New Ruling Could Complicate Sovereign Debt Restructuring

By Joe Vladeck

The legal battle between the Republic of Argentina and hedge fund Elliott Associates (a.k.a. NML Capital, Ltd.) appears to be headed to the Supreme Court.  The long and hard-fought dispute is set for yet another round following the Second Circuit's recent refusal to strike down an injunction that, in short, would prevent Argentina from continuing to pay bondholders who agreed to a 2005 restructuring agreement unless Argentina also agreed to pay a small group of holdout bondholders.  Check out Credit Slips' exhaustive coverage of the case to get caught up.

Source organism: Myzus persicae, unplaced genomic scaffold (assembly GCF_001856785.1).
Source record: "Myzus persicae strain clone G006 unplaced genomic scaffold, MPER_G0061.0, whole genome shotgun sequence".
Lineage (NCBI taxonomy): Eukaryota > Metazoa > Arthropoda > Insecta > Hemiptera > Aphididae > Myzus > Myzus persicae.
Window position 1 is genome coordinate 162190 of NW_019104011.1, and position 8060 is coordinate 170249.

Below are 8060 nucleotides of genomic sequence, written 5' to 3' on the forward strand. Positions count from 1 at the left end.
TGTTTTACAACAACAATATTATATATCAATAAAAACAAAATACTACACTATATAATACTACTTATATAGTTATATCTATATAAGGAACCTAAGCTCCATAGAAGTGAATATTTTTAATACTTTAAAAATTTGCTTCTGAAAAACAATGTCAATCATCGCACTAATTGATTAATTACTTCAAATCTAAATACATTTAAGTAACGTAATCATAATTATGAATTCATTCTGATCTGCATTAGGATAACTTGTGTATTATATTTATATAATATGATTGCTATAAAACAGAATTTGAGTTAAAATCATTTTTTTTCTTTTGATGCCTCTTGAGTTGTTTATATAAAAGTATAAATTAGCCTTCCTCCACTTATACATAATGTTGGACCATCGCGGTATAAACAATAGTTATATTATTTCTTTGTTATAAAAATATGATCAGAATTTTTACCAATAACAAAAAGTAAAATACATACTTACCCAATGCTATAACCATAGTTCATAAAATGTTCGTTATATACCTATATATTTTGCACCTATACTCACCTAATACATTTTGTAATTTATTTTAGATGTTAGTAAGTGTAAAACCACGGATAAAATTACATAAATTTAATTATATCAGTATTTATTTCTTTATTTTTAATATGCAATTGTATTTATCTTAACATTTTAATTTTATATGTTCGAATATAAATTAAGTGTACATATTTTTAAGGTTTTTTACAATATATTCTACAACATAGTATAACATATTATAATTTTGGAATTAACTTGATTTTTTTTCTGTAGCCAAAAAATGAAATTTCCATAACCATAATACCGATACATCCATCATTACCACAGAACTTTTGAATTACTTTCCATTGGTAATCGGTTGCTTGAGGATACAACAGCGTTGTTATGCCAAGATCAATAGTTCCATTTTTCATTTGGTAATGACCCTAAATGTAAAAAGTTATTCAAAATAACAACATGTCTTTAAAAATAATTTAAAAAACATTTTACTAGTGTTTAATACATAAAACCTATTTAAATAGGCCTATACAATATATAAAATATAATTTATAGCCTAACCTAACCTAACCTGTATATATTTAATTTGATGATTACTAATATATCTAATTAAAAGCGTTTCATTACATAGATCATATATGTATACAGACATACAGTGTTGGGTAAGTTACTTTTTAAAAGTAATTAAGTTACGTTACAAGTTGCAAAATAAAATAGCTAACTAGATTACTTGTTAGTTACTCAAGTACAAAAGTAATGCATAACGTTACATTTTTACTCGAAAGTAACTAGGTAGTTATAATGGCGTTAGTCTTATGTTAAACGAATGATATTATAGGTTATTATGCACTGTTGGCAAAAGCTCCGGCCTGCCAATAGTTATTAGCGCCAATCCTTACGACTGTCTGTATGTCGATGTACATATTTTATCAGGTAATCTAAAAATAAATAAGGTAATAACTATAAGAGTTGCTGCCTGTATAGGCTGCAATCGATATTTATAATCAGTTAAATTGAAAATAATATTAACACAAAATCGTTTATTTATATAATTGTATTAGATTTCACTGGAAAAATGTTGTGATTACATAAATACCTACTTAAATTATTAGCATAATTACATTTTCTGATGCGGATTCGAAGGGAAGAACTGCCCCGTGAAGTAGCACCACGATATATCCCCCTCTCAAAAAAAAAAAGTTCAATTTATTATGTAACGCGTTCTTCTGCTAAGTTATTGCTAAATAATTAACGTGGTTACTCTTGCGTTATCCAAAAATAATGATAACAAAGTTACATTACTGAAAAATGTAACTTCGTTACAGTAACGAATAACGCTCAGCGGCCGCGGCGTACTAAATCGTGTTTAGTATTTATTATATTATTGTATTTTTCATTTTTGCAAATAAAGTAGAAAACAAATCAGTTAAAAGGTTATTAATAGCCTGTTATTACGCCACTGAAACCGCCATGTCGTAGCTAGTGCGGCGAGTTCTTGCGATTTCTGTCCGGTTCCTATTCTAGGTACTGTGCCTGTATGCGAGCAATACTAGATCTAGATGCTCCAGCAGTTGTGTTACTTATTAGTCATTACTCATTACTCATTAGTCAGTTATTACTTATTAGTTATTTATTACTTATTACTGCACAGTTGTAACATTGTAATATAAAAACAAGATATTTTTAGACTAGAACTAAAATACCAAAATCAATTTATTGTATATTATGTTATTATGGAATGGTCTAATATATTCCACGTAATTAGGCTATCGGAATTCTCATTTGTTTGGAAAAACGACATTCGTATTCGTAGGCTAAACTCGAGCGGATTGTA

The injunction and the Second Circuit's ruling, which Reuters columnist Felix Salmon characterized as pinched, pedantic, and poltroonish, have the potential to dramatically shift the balance of power in the global sovereign debt markets.  Bondholders who agreed to Argentina's restructuring plan face the prospect of not getting paid, and payment system participants may be found liable for facilitating Argentina's selective bond payments. The strategy of the holdouts is close to vindication.  For the time being, the Second Circuit stayed enforcement of the injunction so that the Supreme Court can consider Argentina's petition for a writ of certiorari.  Absent further action from the Supreme Court, the forecast for sovereign debt restructuring looks cloudy.